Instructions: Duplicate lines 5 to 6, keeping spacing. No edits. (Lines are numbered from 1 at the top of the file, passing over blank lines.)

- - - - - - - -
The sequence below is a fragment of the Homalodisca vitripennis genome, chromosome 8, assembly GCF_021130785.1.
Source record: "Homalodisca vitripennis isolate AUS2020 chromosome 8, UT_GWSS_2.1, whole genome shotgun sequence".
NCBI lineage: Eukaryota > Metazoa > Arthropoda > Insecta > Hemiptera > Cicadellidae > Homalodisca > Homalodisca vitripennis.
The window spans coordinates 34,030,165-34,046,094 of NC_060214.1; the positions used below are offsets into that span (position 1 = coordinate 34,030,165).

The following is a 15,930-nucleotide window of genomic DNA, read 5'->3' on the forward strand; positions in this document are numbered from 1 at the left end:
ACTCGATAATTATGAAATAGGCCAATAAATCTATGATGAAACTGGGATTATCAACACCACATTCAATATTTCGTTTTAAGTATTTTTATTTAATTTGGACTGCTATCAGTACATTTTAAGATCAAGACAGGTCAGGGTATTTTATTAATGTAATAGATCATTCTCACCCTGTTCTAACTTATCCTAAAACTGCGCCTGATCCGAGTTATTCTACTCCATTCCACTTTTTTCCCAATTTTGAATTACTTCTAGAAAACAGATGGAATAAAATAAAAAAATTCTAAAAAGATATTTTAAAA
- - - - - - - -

The following is a 15,930-nucleotide window of genomic DNA, read 5'->3' on the forward strand; positions in this document are numbered from 1 at the left end:
ACTCGATAATTATGAAATAGGCCAATAAATCTATGATGAAACTGGGATTATCAACACCACATTCAATATTTCGTTTTAAGTATTTTTATTTAATTTGGACTGCTATCAGTACATTTTAAGATCAAGACAGGTCAGGGTATTTTATTAATGTAATAGATCATTCTCACCCTGTTCTAACTTATCCTAAAACTGCGCCTGATCCGAGTTATTCTACTCCATTCCACTTTTTTCCCAATTTTGAATTACTTCTAGAAAACAGATGGAATAAAATAAAAAAATTCTAAAAAGATATTTTAAAA